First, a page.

Most macaques are mainly frugivorous but supplement their diet with leaves, flowers, and insects. They are highly social animals, living in groups of up to 50 individuals. Macaques can live for up to 30 years, and some are considered invasive species and can quickly destroy agricultural crops.
Scientific name: Tapirus
Tapirs are large, herbivorous mammals found in South and Central America and Southeast Asia. They are stocky animals with short, prehensile noses and even coats of black-brown fur.
Tapirs feed on fruits, berries, leaves, twigs, and aquatic plants. While tapirs mainly live in dry forests and grasslands, they are also good swimmers and can be found near water bodies.
They have been known to submerge themselves in water to allow small fish to eat parasites off their skin. Tapirs are solitary animals but can form small herds during the mating season.
Scientific name: Columbidae
Also known as fruit-doves, this genus of colorful birds found mainly in Southeast Asia and Oceania feed mainly on fruits, berries, and nuts. They range in size and come in various hues, including purple, blue, green, and yellow. Fruit-pigeons live in small groups and communicate through cooing sounds and short whistles.
10. Giant golden-crowned flying fox
Scientific name: Acerodon jubatus
The Giant golden-crowned flying fox is a unique species of frugivore found in the Philippines. As its name suggests, it has a golden-colored patch of fur on its head, resembling a crown.
It is the largest bat in the world with an average wingspan of up to 1.5 meters, and can weigh up to 1.4 kilograms. It is mainly frugivorous, feeding on figs and other fruits found in the rainforest.
These bats play an important role in dispersing seeds for the regeneration of trees and other plants. However, their population is under threat due to deforestation and hunting. They are protected by law in the Philippines and internationally by CITES.
Scientific name: Pan troglodytes
Chimpanzees are among the most intelligent frugivores in existence and are renowned for their complex social behavior. Native to tropical forests of Central and West Africa, these primates live in large groups of up to 150 individuals, often forming strong bonds with each other.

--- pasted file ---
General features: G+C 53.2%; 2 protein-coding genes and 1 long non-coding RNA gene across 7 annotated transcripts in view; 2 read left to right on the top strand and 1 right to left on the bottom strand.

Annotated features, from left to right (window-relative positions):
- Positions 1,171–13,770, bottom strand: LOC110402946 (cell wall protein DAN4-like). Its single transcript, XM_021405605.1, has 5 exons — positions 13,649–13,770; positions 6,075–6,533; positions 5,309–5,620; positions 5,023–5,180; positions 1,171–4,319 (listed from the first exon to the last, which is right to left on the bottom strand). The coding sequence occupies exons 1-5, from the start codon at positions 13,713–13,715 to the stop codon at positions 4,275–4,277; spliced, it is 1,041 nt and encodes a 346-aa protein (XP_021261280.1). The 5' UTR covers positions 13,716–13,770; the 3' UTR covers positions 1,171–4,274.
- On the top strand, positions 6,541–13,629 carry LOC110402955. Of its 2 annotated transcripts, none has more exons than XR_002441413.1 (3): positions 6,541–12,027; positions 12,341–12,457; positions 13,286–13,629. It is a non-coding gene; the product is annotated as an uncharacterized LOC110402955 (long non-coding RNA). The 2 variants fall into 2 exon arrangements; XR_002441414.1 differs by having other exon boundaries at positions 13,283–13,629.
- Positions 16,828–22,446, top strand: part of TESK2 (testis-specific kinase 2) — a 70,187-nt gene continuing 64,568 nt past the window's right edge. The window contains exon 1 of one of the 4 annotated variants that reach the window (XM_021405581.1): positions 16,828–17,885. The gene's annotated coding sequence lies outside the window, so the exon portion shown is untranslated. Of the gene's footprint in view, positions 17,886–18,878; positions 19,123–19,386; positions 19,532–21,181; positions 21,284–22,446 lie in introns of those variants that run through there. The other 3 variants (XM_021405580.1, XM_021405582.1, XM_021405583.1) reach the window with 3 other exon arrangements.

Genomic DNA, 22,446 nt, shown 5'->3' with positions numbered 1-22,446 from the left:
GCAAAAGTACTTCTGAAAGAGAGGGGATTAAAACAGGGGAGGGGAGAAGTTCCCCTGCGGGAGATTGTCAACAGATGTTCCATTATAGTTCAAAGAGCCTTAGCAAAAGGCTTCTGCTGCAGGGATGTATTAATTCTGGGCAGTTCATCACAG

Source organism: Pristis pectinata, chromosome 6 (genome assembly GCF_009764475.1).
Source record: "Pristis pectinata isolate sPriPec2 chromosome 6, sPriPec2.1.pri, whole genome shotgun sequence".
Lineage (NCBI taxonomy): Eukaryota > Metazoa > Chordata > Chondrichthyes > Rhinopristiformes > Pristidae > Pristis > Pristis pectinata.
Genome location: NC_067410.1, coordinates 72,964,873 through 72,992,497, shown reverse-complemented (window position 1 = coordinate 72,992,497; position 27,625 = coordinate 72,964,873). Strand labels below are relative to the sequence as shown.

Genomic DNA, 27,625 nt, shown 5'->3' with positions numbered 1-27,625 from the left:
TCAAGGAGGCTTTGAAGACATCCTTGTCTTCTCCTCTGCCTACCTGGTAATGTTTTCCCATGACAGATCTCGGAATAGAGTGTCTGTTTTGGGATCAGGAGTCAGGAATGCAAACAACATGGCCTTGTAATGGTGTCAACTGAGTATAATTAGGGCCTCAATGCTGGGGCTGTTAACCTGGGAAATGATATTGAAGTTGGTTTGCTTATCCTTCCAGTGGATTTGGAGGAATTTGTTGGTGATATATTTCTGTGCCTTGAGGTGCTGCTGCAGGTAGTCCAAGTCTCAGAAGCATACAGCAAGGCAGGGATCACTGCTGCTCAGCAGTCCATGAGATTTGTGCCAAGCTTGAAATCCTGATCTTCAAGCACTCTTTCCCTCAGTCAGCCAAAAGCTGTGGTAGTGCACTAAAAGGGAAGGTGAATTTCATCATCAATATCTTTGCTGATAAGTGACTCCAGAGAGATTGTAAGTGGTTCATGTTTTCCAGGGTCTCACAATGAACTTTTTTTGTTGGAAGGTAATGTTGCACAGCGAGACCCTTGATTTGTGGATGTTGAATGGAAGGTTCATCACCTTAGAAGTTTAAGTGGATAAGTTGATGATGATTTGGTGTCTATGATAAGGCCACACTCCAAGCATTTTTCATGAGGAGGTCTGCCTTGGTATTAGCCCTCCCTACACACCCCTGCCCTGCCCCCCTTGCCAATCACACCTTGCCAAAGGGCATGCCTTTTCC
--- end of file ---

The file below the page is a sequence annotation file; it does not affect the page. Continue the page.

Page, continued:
Although their bodies are largely adapted for tree climbing, they can also walk on two feet. Furthermore, they are highly adaptable and have been known to use tools for various purposes, such as using sticks to obtain termites or rocks to crack nuts.
Scientific name: Cassuarius casuarius
Cassowaries are large and unique frugivores found in the tropical forests of northern Australia, Papua New Guinea, and nearby islands. They have distinctive scaly skin with bright blue wattles on their heads and long claws used to defend themselves against predators.
Cassowaries mainly feed on fruit, often swallowing them whole and dispersing the seeds through the forest as they move around. Furthermore, these birds play an important role in seed dispersal for trees like the iconic Queensland nutmeg tree (Myristica insipida).
13. Fruit fly
Scientific name: Drosophila melanogaster
The fruit fly is a tiny frugivore found in almost every part of the world. It has a small body and long wings, enabling it to navigate through foliage in search of ripe fruits easily.
These flies lay their eggs in various types of fruits, and when the larvae hatch, they feed on soft parts of the fruit. This process can damage the fruit, making it more susceptible to disease and rot. Fruit flies are also known to spread plant diseases, which is why they are seen as pests by farmers and gardeners.
14. Hammer-headed bat
Scientific name: Hypsinathus monstrosus
The Hammer-headed bat is a large species of frugivore native to tropical forests in Africa. It has an unmistakable shape, with its long and narrow head resembling a hammer.
The wingspan of these bats can reach up to one meter, and they weigh up to 420 grams for males and 230 grams for females. These bats feed on fruits such as mangoes, bananas, figs, and dates.
They can either consume on the spot or carry the fruit to a more sheltered area, such as their roosting site. They play an important role in seed dispersal by excreting the seeds of the fruits they consume.
15. Night monkey
Scientific name: Aotus
Also known as the owl monkey, the Night Monkey is a frugivorous primate found in Central and South America. It has an unmistakable appearance, with large eyes and a white face mask.
Its large eyes give it excellent night vision, allowing it to forage for food nocturnally. Its diet consists mainly of fruits, but it can also eat flowers, insects, and even small animals, depending on their availability.